The USDA administers the National School Lunch and Breakfast Programs, which nationwide serve nearly 32 million children in public and nonprofit private schools. If a child qualifies for free lunch (meaning their family income is 130{94d79dd6af1e87a94e700e4c297236468333f22e27ed5757b44711974a9a4b91} of the poverty level or less), the USDA reimburses a maximum of $3.33 per lunch. A typical Conscious Kitchen meal, according to Shils, costs between $4.50 and $5.50 including both food and labor. In the Sausalito Marin City district, the difference in cost is made up through additional allocations in the schools’ budgets. Costs are also heavily dependent on the number of kids who pay for lunch out of pocket, which helps to subsidize students who can’t afford to pay. “It all goes back to equity,” says Shils, noting that you have to transition both rich and poor schools at the same time. “What we’re trying to figure out,” she says, “is how do we create an equation that allows for all kids to eat the best food there is?”

Lisa LeBlanc, associate superintendent for the West Contra Costa Unified School District, was in the lunchroom at Madera Elementary on Better Burger Day. She and others from the district also visited Conscious Kitchen in Marin City and are excited but cautious about moving in a similar direction. “We’re much bigger in Contra Costa,” says LeBlanc. “We need to take baby steps in order to introduce new ideas.”

Because the district’s school kitchens don’t have the equipment needed for scratch cooking, meals are currently prepared at the Nutrition Center in Richmond and warmed in microwave ovens at individual schools. In response to questions about the usual school food, the kids are neutral or negative, saying, “It’s ok,” or, “You’re not always sure what’s in it,” and even, “Sometimes the food tastes like crayons, there’s so much plastic.”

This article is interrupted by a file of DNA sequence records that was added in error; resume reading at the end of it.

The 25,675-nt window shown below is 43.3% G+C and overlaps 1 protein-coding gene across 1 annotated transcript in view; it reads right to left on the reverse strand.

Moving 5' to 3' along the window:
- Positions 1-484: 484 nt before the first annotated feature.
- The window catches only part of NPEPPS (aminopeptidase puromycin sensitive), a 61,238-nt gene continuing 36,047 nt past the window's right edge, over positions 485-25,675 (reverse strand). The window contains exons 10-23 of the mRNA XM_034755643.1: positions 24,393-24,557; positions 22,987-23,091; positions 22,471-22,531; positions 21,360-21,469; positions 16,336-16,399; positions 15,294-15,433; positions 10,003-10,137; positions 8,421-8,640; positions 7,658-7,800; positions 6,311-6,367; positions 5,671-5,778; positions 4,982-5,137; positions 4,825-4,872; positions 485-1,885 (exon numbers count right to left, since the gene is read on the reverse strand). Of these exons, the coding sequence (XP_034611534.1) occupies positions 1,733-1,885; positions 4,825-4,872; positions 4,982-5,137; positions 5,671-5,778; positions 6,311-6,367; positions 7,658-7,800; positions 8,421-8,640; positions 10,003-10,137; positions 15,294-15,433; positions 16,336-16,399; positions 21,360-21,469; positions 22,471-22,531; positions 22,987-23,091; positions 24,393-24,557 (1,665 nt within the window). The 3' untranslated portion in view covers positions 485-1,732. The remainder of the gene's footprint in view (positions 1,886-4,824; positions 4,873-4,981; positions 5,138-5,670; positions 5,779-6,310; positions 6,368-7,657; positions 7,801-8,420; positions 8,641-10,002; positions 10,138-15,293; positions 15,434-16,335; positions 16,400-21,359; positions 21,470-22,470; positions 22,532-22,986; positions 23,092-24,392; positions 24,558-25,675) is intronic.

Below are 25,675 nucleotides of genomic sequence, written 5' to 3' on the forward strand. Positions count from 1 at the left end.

Partnerships Make the Difference

Since the week of farm-to-school lunches at Madera and Peres, Shils has met with district leadership and food services staff to discuss a path forward. She hopes the Board of Education will approve a one-year pilot project for fresh-cooked, organic breakfast and lunch at both schools starting in August 2017, with training in advance of the start date. The goal, according to Shils, is to retrain the employee base, build their cooking skills, and then spend the year with them honing their expertise so school staff can run the show. The district isn’t ready to commit quite yet. “The principals, Food Service, and Conscious Kitchen are working together to understand the budget for this,” says LeBlanc.

“Partnerships make all the difference in the world,” says Shils, who also met with the Richmond Food Policy Council and is eager to work with local nonprofits, the Mayor’s office, and other civic groups, many of whom showed up to observe during the demo week. “There’s so much synergy, and we were so welcomed,” she adds. Shils acknowledges that as an outsider, she might be perceived as having a we-know-better attitude. “But on the contrary,” she says, “it’s a beautiful collaboration.”

Conscious Kitchen already partners with Marin-based farms and food vendors to increase its buying power, promote organic farming, and support the local economy. Shils plans to do the same in the East Bay and is thrilled to have connected with Richmond-based Urban Tilth and the El Cerrito Natural Grocery. During the demo week, she sourced foods from Full Belly Farm, Tomatero Farm, Capay Organic, Mindful Meats, Mary’s Chickens, and others.

Political Gains and Fears

As groups nationwide make the case for healthier school food, gains already in place are under threat by a Republican-controlled Congress and Secretary of Education Betsy DeVos, who is first and foremost a champion of private schools.